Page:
Entrepreneurship added to rural Ontario, Canada’s economic development priorities

The changing face of rural economic development


Jeff Dixon / March 13, 2013

Since 2007, The Monieson Centre at Queen’s School of Business has been working with rural communities across Ontario to support economic development initiatives.  Central to this process has been two series of Discovery Workshops – community-centric events designed to build collaboration between academics and rural businesses.

Over the course of fifty workshops, we’ve seen a shift in how Ontario’s rural communities approach economic development.  The first series, held in 2008-2010, revealed three major priorities:

1. Build it Deep – Rural communities are looking for paths to sustainable economic development, strategies that will build/attract jobs that will remain for the long-term.

2. Build it Unique – Effective rural economic development needs to build on a community/region’s competitive advantage – those unique characteristics that differentiate it from others.  Strategies built on these elements need to be reflected in clear, cohesive branding to attract tourists, residents and investment.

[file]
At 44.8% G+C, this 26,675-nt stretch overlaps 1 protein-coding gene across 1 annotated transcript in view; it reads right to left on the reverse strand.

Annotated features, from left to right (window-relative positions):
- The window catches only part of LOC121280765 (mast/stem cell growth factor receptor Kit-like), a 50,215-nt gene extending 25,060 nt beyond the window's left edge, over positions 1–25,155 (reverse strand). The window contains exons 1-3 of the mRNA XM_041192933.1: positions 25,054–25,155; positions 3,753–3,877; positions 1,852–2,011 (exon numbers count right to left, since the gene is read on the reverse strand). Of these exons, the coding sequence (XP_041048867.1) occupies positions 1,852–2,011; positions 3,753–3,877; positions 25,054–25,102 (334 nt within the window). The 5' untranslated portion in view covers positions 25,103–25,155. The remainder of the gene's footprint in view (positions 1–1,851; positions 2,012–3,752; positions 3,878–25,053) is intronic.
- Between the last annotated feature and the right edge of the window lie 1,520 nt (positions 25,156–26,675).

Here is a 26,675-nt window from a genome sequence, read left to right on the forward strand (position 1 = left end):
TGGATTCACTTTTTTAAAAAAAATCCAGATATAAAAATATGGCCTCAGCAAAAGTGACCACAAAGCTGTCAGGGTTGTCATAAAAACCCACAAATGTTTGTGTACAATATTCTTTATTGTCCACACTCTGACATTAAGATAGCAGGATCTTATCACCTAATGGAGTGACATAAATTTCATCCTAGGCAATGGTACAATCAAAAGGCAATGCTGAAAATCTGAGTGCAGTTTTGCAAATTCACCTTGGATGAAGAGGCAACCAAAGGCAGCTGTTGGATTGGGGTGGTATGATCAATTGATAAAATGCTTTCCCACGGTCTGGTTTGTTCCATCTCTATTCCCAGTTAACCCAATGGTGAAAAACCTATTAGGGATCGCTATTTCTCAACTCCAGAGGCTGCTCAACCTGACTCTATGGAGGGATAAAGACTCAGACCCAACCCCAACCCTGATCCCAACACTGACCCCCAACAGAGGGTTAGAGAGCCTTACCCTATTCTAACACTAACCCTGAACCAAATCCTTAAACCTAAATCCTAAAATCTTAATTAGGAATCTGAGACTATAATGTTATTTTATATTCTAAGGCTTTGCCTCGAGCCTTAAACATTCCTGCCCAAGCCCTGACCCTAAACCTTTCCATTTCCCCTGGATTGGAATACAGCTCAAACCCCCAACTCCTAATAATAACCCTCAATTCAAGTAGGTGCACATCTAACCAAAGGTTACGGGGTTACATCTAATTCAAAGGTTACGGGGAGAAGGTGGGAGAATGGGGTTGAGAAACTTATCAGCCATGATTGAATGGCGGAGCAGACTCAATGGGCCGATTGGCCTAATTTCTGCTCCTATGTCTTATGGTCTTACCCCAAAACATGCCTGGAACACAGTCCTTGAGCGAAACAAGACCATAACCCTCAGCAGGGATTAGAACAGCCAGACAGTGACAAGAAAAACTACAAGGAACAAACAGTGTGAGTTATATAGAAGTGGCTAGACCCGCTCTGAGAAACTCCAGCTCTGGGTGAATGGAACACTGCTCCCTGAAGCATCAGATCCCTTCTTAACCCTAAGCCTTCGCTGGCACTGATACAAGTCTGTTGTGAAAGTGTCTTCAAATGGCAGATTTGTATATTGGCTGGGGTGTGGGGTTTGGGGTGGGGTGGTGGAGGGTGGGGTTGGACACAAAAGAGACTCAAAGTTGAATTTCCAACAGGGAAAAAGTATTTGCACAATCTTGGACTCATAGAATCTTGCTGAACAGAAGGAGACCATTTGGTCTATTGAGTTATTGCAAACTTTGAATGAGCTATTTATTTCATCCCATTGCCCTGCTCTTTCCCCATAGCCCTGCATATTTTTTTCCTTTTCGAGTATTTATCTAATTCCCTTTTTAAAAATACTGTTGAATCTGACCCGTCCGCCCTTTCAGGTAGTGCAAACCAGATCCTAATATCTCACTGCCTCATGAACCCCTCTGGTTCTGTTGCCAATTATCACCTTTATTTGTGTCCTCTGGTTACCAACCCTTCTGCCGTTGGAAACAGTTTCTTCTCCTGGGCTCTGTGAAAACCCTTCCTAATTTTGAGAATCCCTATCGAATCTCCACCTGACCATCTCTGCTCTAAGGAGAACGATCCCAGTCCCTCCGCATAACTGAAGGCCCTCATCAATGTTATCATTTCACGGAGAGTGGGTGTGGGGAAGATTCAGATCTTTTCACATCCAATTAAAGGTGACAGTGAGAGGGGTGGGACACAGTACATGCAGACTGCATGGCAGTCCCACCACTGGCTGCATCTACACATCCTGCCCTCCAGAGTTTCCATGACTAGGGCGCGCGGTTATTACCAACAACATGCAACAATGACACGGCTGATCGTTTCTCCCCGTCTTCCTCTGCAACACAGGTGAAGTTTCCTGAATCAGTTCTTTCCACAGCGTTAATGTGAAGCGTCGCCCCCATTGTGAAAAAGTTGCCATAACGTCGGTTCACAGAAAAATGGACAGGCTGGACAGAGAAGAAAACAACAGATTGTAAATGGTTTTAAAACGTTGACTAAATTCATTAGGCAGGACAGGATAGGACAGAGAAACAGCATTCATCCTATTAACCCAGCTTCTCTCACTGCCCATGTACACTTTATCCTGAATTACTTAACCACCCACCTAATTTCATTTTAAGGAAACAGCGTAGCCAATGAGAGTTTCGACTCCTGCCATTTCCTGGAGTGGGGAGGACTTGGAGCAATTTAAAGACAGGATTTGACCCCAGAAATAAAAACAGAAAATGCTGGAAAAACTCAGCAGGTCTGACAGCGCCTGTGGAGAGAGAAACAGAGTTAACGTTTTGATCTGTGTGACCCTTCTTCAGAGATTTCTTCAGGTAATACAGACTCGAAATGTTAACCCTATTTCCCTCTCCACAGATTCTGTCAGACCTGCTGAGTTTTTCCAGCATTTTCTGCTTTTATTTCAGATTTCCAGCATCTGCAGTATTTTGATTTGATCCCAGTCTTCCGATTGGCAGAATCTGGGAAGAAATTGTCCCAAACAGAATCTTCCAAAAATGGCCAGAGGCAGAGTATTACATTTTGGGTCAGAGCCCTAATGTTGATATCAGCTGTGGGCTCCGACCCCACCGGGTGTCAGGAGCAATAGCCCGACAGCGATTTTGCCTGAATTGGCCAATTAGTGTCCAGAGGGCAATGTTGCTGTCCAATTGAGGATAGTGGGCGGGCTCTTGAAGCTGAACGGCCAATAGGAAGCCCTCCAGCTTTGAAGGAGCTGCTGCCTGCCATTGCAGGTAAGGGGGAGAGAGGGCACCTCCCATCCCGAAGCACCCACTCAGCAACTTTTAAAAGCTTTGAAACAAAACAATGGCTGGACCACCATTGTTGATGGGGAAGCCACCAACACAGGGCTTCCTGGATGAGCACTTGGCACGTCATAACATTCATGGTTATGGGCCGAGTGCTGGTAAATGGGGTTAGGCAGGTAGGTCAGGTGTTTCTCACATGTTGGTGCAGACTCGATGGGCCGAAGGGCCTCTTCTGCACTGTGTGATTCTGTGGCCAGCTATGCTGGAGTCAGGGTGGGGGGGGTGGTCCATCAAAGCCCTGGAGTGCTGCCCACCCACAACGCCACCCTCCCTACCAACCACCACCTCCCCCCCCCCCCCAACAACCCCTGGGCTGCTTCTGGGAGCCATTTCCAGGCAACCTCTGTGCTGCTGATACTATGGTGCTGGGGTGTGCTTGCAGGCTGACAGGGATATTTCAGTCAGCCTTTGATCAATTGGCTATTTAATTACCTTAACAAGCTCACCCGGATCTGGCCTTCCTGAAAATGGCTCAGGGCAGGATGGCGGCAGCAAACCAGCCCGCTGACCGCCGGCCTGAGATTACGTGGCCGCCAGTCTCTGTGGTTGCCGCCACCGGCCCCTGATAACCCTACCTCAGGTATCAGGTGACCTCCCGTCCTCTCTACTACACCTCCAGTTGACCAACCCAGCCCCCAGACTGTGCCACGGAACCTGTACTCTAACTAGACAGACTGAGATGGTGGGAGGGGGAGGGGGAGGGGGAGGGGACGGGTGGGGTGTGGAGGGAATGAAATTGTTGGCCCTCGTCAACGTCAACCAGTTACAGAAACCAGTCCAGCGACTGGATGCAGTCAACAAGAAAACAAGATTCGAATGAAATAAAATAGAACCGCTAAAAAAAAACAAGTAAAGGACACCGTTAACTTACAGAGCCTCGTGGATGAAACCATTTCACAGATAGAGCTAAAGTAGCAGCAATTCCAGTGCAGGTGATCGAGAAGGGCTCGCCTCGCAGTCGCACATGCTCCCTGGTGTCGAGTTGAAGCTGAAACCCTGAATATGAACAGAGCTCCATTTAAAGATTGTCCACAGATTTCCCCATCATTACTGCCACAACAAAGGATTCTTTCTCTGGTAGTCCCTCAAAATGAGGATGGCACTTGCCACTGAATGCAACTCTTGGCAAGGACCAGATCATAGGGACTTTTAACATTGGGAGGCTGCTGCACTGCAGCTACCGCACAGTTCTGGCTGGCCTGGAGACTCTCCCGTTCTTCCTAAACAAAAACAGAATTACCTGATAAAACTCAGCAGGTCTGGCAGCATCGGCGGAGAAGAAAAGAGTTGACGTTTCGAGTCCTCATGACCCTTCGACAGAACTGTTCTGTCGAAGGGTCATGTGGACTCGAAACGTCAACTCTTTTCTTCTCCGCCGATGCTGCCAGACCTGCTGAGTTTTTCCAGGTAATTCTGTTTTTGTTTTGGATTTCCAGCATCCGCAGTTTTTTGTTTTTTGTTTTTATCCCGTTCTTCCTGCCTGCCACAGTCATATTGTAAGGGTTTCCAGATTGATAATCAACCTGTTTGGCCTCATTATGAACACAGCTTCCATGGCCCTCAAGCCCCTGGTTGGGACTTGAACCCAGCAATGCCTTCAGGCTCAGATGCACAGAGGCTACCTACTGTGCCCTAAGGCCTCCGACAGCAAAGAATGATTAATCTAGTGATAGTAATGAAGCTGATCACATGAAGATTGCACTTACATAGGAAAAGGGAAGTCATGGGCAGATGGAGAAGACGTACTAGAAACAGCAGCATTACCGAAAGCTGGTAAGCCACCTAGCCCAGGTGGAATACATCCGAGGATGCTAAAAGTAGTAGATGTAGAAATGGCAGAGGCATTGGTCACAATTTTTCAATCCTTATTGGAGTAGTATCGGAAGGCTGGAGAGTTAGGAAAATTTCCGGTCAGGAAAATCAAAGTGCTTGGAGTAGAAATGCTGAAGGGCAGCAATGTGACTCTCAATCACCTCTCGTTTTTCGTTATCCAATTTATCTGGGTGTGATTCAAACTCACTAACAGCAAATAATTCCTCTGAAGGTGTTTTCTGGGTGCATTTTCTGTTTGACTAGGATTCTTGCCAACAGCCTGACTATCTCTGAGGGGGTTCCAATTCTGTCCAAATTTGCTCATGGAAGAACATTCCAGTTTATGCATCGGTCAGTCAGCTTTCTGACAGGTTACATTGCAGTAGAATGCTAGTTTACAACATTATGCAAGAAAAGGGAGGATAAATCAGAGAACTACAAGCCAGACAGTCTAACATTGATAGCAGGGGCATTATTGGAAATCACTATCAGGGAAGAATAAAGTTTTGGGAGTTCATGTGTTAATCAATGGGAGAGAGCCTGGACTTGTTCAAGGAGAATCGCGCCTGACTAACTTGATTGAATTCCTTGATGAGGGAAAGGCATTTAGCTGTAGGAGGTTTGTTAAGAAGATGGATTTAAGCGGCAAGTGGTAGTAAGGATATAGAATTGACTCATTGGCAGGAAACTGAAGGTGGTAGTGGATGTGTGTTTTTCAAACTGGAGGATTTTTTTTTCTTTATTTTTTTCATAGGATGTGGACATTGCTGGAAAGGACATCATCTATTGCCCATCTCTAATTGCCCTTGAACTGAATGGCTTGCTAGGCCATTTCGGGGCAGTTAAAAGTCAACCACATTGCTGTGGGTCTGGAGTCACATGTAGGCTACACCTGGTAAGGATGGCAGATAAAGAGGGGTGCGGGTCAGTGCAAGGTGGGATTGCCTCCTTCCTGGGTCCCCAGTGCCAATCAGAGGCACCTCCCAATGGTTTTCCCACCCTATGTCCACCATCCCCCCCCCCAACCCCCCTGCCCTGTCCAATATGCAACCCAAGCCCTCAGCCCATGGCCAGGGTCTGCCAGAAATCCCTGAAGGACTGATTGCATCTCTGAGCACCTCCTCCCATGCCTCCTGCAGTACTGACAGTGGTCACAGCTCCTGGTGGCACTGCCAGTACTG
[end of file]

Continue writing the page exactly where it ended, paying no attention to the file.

3. Build it Wide – Rural communities need to diversify beyond single-industry dependency, to build a more resilient economic base.

As The Monieson Centre has followed-up with these communities in 2011-2013, a new emphasis has emerged: entrepreneurship.  As we met with community leaders across the region, it became apparent that many see the “economy of the 1’s and 2’s” as the future of rural Ontario’s economy.  Rather than traditional smokestack-chasing models, we are seeing communities foster innovation, small business development, and incubators, all to support a vibrant entrepreneurial spirit.  Likewise, new approaches to labour market development are being pursued, including entrepreneurial skills development programs, enterprise facilitation, and increased emphasis on newcomer and immigrant attraction.  This has led, in turn, to the pursuit of new sectors including arts and hertiage, the green economy and the knowledge economy.

At the 2013 Economic Revitalization Conference, The Monieson Centre will present findings on the state of economic development in rural Ontario, drawn from this latest round of workshops.  Over the course of the day, researchers and community leaders will present cutting-edge findings on the day’s theme, Building Rural Resilience through Entrepreneurship and Innovation.  Presentations and commentaries draw from new work conducted in rural Ontario to help communities find new ways forward to economic sustainability.

Full conference details [April 8, 2013] are available here.


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